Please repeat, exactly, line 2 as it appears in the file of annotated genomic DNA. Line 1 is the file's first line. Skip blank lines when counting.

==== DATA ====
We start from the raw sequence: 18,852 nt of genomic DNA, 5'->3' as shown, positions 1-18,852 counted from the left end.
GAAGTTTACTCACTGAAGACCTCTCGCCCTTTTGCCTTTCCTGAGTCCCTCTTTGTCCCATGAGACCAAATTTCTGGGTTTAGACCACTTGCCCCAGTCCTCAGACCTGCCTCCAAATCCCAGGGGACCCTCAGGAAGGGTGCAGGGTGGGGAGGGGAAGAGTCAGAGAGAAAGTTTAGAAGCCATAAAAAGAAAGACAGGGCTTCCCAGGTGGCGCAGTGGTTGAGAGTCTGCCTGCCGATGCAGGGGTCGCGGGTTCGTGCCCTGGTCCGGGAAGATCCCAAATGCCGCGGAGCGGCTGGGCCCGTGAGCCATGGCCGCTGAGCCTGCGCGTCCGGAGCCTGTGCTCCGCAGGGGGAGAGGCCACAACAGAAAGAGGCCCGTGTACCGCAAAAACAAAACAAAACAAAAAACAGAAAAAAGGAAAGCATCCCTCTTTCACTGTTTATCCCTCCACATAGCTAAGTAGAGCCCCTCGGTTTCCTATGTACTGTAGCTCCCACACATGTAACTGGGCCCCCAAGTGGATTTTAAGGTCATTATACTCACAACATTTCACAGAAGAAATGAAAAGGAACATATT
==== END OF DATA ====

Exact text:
GAAGTTTACTCACTGAAGACCTCTCGCCCTTTTGCCTTTCCTGAGTCCCTCTTTGTCCCATGAGACCAAATTTCTGGGTTTAGACCACTTGCCCCAGTCCTCAGACCTGCCTCCAAATCCCAGGGGACCCTCAGGAAGGGTGCAGGGTGGGGAGGGGAAGAGTCAGAGAGAAAGTTTAGAAGCCATAAAAAGAAAGACAGGGCTTCCCAGGTGGCGCAGTGGTTGAGAGTCTGCCTGCCGATGCAGGGGTCGCGGGTTCGTGCCCTGGTCCGGGAAGATCCCAAATGCCGCGGAGCGGCTGGGCCCGTGAGCCATGGCCGCTGAGCCTGCGCGTCCGGAGCCTGTGCTCCGCAGGGGGAGAGGCCACAACAGAAAGAGGCCCGTGTACCGCAAAAACAAAACAAAACAAAAAACAGAAAAAAGGAAAGCATCCCTCTTTCACTGTTTATCCCTCCACATAGCTAAGTAGAGCCCCTCGGTTTCCTATGTACTGTAGCTCCCACACATGTAACTGGGCCCCCAAGTGGATTTTAAGGTCATTATACTCACAACATTTCACAGAAGAAATGAAAAGGAACATATT